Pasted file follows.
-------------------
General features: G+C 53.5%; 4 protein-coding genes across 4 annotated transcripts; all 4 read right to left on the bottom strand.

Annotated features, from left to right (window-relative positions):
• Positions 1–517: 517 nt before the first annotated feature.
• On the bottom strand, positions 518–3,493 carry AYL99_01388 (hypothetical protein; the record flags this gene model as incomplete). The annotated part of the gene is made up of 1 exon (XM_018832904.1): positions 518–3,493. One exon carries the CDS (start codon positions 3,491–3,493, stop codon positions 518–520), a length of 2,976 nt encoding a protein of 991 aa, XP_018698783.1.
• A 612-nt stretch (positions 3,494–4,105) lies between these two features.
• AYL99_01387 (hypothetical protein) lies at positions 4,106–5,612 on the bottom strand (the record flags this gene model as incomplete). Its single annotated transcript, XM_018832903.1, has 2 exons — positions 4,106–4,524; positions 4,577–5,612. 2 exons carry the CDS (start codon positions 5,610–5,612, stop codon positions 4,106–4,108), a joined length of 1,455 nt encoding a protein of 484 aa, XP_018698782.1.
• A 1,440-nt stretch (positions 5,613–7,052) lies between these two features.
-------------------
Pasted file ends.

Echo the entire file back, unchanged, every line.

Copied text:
General features: G+C 53.5%; 4 protein-coding genes across 4 annotated transcripts; all 4 read right to left on the bottom strand.

Annotated features, from left to right (window-relative positions):
• Positions 1–517: 517 nt before the first annotated feature.
• On the bottom strand, positions 518–3,493 carry AYL99_01388 (hypothetical protein; the record flags this gene model as incomplete). The annotated part of the gene is made up of 1 exon (XM_018832904.1): positions 518–3,493. One exon carries the CDS (start codon positions 3,491–3,493, stop codon positions 518–520), a length of 2,976 nt encoding a protein of 991 aa, XP_018698783.1.
• A 612-nt stretch (positions 3,494–4,105) lies between these two features.
• AYL99_01387 (hypothetical protein) lies at positions 4,106–5,612 on the bottom strand (the record flags this gene model as incomplete). Its single annotated transcript, XM_018832903.1, has 2 exons — positions 4,106–4,524; positions 4,577–5,612. 2 exons carry the CDS (start codon positions 5,610–5,612, stop codon positions 4,106–4,108), a joined length of 1,455 nt encoding a protein of 484 aa, XP_018698782.1.
• A 1,440-nt stretch (positions 5,613–7,052) lies between these two features.